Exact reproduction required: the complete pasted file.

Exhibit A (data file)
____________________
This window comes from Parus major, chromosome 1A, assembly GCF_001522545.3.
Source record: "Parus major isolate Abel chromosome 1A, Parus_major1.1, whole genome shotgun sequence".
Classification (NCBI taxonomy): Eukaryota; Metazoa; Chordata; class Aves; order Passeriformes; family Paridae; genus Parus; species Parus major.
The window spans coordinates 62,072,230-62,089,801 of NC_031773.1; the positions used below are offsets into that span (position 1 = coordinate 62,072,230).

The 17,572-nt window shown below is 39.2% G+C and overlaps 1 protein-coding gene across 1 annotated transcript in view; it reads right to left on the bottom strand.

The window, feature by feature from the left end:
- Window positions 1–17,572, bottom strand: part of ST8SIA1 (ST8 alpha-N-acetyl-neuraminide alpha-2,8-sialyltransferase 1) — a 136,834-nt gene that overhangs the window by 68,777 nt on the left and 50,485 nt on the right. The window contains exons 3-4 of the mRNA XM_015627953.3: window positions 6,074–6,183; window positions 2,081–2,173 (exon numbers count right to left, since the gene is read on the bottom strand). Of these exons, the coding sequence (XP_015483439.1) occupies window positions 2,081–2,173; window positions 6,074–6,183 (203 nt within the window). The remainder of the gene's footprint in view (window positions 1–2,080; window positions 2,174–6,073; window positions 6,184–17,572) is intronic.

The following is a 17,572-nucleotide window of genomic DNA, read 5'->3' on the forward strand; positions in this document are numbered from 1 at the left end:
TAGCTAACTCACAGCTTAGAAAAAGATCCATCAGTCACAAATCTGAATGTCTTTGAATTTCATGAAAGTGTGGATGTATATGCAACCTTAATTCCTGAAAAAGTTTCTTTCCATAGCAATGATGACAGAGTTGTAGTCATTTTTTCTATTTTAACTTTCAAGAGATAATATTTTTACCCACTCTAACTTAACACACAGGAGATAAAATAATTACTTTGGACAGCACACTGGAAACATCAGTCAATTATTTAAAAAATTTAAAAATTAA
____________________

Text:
This window comes from Parus major, chromosome 1A, assembly GCF_001522545.3.
Source record: "Parus major isolate Abel chromosome 1A, Parus_major1.1, whole genome shotgun sequence".
Classification (NCBI taxonomy): Eukaryota; Metazoa; Chordata; class Aves; order Passeriformes; family Paridae; genus Parus; species Parus major.
The window spans coordinates 62,072,230-62,089,801 of NC_031773.1; the positions used below are offsets into that span (position 1 = coordinate 62,072,230).

The 17,572-nt window shown below is 39.2% G+C and overlaps 1 protein-coding gene across 1 annotated transcript in view; it reads right to left on the bottom strand.

The window, feature by feature from the left end:
- Window positions 1–17,572, bottom strand: part of ST8SIA1 (ST8 alpha-N-acetyl-neuraminide alpha-2,8-sialyltransferase 1) — a 136,834-nt gene that overhangs the window by 68,777 nt on the left and 50,485 nt on the right. The window contains exons 3-4 of the mRNA XM_015627953.3: window positions 6,074–6,183; window positions 2,081–2,173 (exon numbers count right to left, since the gene is read on the bottom strand). Of these exons, the coding sequence (XP_015483439.1) occupies window positions 2,081–2,173; window positions 6,074–6,183 (203 nt within the window). The remainder of the gene's footprint in view (window positions 1–2,080; window positions 2,174–6,073; window positions 6,184–17,572) is intronic.

The following is a 17,572-nucleotide window of genomic DNA, read 5'->3' on the forward strand; positions in this document are numbered from 1 at the left end:
TAGCTAACTCACAGCTTAGAAAAAGATCCATCAGTCACAAATCTGAATGTCTTTGAATTTCATGAAAGTGTGGATGTATATGCAACCTTAATTCCTGAAAAAGTTTCTTTCCATAGCAATGATGACAGAGTTGTAGTCATTTTTTCTATTTTAACTTTCAAGAGATAATATTTTTACCCACTCTAACTTAACACACAGGAGATAAAATAATTACTTTGGACAGCACACTGGAAACATCAGTCAATTATTTAAAAAATTTAAAAATTAA